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Prince William and Kate were praised for their grasp of climate issues by one expert who met with the royal couple on Thursday during their tour of Boston.

Joe Christo, managing director of climate non-profit Stone Living Lab, and a few colleagues chatted with the Prince and Princess of Wales during their walkabout of Piers Park at Boston Harbor. Thursday’s royal itinerary focused on how the coastal city of Boston is tackling its serious climate-driven threats including rising sea levels, erosion, and worsening storms.

The couple were joined by Boston Mayor Michelle Wu and Reverend Mariama White-Hammond, the city’s chief of energy environment and open space, for their third stop of the day which saw them change into warmer outfits as temperatures hovered just above freezing.

“I’ve lived in Boston for a lot of my life and it was just cold, windy and blustery,” Mr Christo told The Independent on Thursday. “But Prince William and Princess Kate were hardy, they did a great job. They had a great conversation with us.”

“When we weren’t talking about climate, I guess we still were talking about climate – given that the weather ended up being the topic of conversation,” he added.

“But they just seemed really happy to be here and really excited about the Earthshot Prize and for Boston to be the host.”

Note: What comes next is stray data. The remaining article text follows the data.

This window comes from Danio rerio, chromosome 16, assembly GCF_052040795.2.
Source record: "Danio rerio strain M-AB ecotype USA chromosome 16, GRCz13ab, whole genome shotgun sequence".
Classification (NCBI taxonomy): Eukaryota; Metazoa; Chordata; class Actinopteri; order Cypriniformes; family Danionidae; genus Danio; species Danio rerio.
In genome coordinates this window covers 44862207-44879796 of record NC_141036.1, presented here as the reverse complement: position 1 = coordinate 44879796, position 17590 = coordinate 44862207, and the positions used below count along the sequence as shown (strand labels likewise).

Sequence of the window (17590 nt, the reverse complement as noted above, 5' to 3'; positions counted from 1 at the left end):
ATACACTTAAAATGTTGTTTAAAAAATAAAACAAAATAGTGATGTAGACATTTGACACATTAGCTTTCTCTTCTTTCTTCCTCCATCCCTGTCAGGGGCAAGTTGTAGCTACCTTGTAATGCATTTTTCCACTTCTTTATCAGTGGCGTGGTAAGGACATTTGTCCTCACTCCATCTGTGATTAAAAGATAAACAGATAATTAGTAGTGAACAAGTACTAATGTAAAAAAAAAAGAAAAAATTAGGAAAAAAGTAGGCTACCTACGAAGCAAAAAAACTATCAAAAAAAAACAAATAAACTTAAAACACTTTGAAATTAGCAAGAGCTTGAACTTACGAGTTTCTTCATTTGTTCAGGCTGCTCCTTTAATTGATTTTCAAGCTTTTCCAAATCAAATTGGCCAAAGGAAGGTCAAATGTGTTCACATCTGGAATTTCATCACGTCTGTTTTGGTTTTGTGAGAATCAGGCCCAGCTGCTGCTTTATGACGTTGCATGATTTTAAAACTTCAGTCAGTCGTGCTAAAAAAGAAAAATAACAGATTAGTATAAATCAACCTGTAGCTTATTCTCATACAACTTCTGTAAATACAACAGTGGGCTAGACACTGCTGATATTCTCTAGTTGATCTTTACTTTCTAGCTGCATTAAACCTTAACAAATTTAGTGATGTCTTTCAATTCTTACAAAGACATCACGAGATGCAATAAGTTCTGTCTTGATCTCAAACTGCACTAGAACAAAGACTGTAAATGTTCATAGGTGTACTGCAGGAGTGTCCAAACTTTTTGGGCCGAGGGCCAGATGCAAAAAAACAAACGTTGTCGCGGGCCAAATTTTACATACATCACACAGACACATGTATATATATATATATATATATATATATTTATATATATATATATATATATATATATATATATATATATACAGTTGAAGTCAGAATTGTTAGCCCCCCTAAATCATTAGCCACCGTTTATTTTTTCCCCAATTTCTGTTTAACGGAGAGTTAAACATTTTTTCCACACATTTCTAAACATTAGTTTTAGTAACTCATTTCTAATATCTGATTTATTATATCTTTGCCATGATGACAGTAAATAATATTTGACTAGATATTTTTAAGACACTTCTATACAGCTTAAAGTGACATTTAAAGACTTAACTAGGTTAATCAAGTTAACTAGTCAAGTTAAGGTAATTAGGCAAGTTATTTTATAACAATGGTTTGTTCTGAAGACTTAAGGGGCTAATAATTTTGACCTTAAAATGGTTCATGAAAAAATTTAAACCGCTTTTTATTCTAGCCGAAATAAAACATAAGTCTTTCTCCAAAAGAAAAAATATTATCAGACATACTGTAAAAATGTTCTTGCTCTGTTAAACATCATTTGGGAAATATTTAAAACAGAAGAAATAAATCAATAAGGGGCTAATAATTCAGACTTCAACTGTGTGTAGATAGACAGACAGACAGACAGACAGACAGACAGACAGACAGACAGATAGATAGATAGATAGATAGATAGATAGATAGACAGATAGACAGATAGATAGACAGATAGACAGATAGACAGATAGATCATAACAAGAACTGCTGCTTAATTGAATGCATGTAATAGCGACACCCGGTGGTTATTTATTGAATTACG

The Prince and Princess of Wales’ three-day visit to the Massachusetts city will end on Friday with the Earthshot Prize awards, a competition devised by Prince William to celebrate and scale climate-fighting innovations with millions of dollars in prize money.

Stone Living Lab helps communities vulnerable to climate change in New England adapt and become more resilient using nature-based approaches. On Thursday, the organisation announced a new collaboration with Living Seawalls, an Australia-based finalist of the 2021 Earthshot Prize, which creates panels that mimic natural habitats and promote marine life. The partnership will see panels installed at two sites in Boston Harbor.

Mr Christo said the royals were interested to know more about the lab and their partnership, along with the broader climate work going on in Boston.

“We were able to talk about how the partnership is going and what we hope to get out of it for Boston and the region,” he said.

“They already knew Katie [Dafforn, marine ecologist] from Living Seawalls and it seems they are very personally involved in Earthshot. They know about all the finalists and winners.

“They really know what they’re talking about when it comes to climate adaptation work.”

William and Kate started the day at Greentown Labs in Somerville, the US’s largest clean-tech incubator for start-ups and entrepreneurs, which has created more than 9,000 jobs.

On Friday, the second annual Earthshot awards ceremony will take place at Boston’s MGM Music Hall, featuring appearances by Billie Eilish, Annie Lennox and videos including one narrated by Sir David Attenborough.

Yet despite the glitzy event, the senior royals’ first overseas trip since the death of Queen Elizabeth II has been overshadowed by a new racism scandal out of Buckingham Palace, and Netflix’s slickly-timed drop of Prince Harry and Meghan’s Netflix show teaser. The docuseries is likely to contain more criticism of the British royal family after Harry and Meghan stepped down from official duties three years ago over allegations of racism.

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